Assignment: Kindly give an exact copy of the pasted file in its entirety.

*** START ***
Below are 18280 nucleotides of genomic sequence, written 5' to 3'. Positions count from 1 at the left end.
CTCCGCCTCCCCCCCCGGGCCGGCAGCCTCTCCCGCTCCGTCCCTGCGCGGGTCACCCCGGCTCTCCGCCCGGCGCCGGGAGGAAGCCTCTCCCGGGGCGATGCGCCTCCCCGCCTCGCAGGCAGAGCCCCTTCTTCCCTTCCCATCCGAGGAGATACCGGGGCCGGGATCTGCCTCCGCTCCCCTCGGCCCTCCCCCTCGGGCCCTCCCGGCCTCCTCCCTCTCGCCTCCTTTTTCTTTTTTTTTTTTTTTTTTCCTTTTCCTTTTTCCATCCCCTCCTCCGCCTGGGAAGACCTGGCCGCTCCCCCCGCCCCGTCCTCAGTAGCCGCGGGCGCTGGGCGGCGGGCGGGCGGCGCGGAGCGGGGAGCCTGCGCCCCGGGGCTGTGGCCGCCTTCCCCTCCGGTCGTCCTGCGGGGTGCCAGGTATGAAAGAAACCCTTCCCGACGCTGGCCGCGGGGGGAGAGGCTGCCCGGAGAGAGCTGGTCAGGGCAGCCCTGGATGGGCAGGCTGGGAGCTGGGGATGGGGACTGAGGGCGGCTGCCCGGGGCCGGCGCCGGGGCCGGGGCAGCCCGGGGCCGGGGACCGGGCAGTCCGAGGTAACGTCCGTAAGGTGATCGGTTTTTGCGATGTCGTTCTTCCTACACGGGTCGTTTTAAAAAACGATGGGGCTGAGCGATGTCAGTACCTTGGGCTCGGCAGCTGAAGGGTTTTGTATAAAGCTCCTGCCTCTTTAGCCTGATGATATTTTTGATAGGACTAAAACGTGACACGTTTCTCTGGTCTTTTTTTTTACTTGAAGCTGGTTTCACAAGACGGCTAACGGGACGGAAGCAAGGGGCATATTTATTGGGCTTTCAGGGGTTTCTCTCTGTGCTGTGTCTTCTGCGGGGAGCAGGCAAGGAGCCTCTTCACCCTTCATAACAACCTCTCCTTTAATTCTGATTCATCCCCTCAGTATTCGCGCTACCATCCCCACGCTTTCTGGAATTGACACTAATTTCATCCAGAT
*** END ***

Below are 18280 nucleotides of genomic sequence, written 5' to 3'. Positions count from 1 at the left end.
CTCCGCCTCCCCCCCCGGGCCGGCAGCCTCTCCCGCTCCGTCCCTGCGCGGGTCACCCCGGCTCTCCGCCCGGCGCCGGGAGGAAGCCTCTCCCGGGGCGATGCGCCTCCCCGCCTCGCAGGCAGAGCCCCTTCTTCCCTTCCCATCCGAGGAGATACCGGGGCCGGGATCTGCCTCCGCTCCCCTCGGCCCTCCCCCTCGGGCCCTCCCGGCCTCCTCCCTCTCGCCTCCTTTTTCTTTTTTTTTTTTTTTTTTCCTTTTCCTTTTTCCATCCCCTCCTCCGCCTGGGAAGACCTGGCCGCTCCCCCCGCCCCGTCCTCAGTAGCCGCGGGCGCTGGGCGGCGGGCGGGCGGCGCGGAGCGGGGAGCCTGCGCCCCGGGGCTGTGGCCGCCTTCCCCTCCGGTCGTCCTGCGGGGTGCCAGGTATGAAAGAAACCCTTCCCGACGCTGGCCGCGGGGGGAGAGGCTGCCCGGAGAGAGCTGGTCAGGGCAGCCCTGGATGGGCAGGCTGGGAGCTGGGGATGGGGACTGAGGGCGGCTGCCCGGGGCCGGCGCCGGGGCCGGGGCAGCCCGGGGCCGGGGACCGGGCAGTCCGAGGTAACGTCCGTAAGGTGATCGGTTTTTGCGATGTCGTTCTTCCTACACGGGTCGTTTTAAAAAACGATGGGGCTGAGCGATGTCAGTACCTTGGGCTCGGCAGCTGAAGGGTTTTGTATAAAGCTCCTGCCTCTTTAGCCTGATGATATTTTTGATAGGACTAAAACGTGACACGTTTCTCTGGTCTTTTTTTTTACTTGAAGCTGGTTTCACAAGACGGCTAACGGGACGGAAGCAAGGGGCATATTTATTGGGCTTTCAGGGGTTTCTCTCTGTGCTGTGTCTTCTGCGGGGAGCAGGCAAGGAGCCTCTTCACCCTTCATAACAACCTCTCCTTTAATTCTGATTCATCCCCTCAGTATTCGCGCTACCATCCCCACGCTTTCTGGAATTGACACTAATTTCATCCAGAT